Boris Johnson Has Plans To Lift All COVID-19 Restrictions In England By Mid-July
AILSA CHANG, HOST:
British Prime Minister Boris Johnson says he expects to lift the vast majority of COVID-19 restrictions in England later this month, even as cases, hospitalizations and deaths are rising with the spread of the Delta variant. Johnson spoke to the country today on national TV.
(SOUNDBITE OF PRESS CONFERENCE)
PRIME MINISTER BORIS JOHNSON: To those who say we should delay again, the alternative to that is to open up in winter, when the virus will have an advantage, or not at all this year.
CHANG: All right. For more, we turn now to our London correspondent, Frank Langfitt.
FRANK LANGFITT, BYLINE: Hi, Ailsa.
CHANG: So why does Boris Johnson want to lift nearly all the coronavirus restrictions, especially as the virus is spreading again?
LANGFITT: Well, part of the answer, I think, is what you just heard - is his argument is, if not now in the - you know, in the summer, when? And clearly, part of this is an economic argument, and this is something that's guided the prime minister throughout the pandemic. Later on in the press conference, this is what he said.
(SOUNDBITE OF PRESS CONFERENCE)
JOHNSON: We have to balance the risks - the risks of the disease, which the vaccines have reduced but very far from eliminated, and the risks of continuing with legally enforced restrictions that inevitably take their toll on people's lives and livelihoods.
CHANG: OK. I get the balance of risks, but how is he balancing those risks when key indicators are heading in the wrong direction right now?
LANGFITT: Yeah. So this is his argument. He says, yes, cases are rising. And, in fact, they're averaging about 27,000 a day most recently, and they're going to double. They're doubling every nine days. But he and scientists are arguing that the U.K.'s heavy vaccination rate - half of the United Kingdom's population is already completely vaccinated - has largely, but they say not completely, broken the link between the disease and hospitalizations and deaths. And so here are some figures I think we're thinking about. Even with so many cases right now, only 1,900 people are in the hospital, compared to about 35,000 nationally in the winter. And deaths are averaging about 18 a day versus a peak - one day in January over 1,800 deaths.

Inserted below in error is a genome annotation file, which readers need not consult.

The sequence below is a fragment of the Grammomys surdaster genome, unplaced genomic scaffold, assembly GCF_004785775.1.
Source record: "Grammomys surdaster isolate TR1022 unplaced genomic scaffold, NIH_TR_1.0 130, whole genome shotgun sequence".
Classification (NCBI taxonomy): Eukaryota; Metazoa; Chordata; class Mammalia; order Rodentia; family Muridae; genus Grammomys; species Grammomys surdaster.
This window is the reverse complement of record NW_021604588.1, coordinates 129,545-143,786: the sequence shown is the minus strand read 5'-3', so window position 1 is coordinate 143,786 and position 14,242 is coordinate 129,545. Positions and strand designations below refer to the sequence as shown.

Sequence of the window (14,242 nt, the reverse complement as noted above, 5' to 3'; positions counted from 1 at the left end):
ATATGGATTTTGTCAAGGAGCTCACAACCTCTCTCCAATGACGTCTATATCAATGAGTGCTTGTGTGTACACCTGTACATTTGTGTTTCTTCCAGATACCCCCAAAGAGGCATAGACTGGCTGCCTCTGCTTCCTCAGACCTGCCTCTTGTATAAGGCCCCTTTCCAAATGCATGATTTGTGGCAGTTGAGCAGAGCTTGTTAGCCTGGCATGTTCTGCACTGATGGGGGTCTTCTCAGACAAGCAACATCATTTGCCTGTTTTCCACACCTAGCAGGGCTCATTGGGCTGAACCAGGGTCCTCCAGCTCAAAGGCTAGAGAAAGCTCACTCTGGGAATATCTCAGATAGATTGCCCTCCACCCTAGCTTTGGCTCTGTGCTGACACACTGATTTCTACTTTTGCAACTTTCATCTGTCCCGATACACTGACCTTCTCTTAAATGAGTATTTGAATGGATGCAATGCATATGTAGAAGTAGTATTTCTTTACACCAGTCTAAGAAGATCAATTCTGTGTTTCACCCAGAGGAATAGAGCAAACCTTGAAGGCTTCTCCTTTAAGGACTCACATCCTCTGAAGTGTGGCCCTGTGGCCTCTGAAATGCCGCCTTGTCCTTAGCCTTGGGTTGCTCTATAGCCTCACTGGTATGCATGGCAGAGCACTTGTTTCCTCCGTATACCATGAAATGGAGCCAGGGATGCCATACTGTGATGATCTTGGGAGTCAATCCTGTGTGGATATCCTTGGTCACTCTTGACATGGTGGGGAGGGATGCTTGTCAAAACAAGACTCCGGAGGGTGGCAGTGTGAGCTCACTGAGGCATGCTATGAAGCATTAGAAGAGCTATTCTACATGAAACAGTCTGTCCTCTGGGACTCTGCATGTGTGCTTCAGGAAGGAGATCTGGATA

CHANG: Wow. OK, so things are getting better, but what restrictions is Johnson actually lifting? Because the U.K. has gone through various lockdowns, I'm just curious what restrictions are still left in England.
LANGFITT: Yeah, there are not actually that many left. And I was downtown just a few days ago on Regent Street, and it was almost as crowded as usual in the summer. The only difference was half the people were wearing masks. Now, what Johnson says he's going to allow is all businesses to open. There'll be no limits on numbers in theaters and sporting events. And so, for instance, you know, the European Championship semifinals later this week in - at Wembley Stadium, it'll be 75% capacity, but that's still 60,000 people. So, I mean, things have been loosening a lot in recent months. And the most important thing that people are focusing on now is no mandatory requirement to wear a mask indoors.
And I've got to note one thing - is that this all applies to England. The prime minister's policies only affect England, which is far and away the largest country of the four nations inside the United Kingdom. And local leaders in Scotland, Wales and Ireland - they can make their own decisions about this.
CHANG: Right. OK, so what's been the reaction so far politically to Johnson's announcement that he intends to lift almost all these restrictions by the end of the month?
LANGFITT: Yeah, you're already hearing criticism, which I think is not surprising. Keir Starmer - he's the leader of the opposition Labour Party. He says he thinks Johnson is just doing this for headlines and going overboard in removing all the restrictions. And this is how Starmer put it today.
(SOUNDBITE OF ARCHIVED RECORDING)
KEIR STARMER: Lifting all protections in one go when the infection rate is going up is reckless. A balanced approach - a proper plan - would say keep key protections. One of them would be masks in enclosed places and on public transport. That's a common-sense position.
LANGFITT: And another thing I should say, Ailsa, is that it's not sure this is a done deal. Johnson still seems to be hedging. He says he expects to do this, but he's not actually going to make a final decision until next Monday.
CHANG: That is NPR's Frank Langfitt in London.
Thank you, Frank.
LANGFITT: Great to talk, Ailsa.
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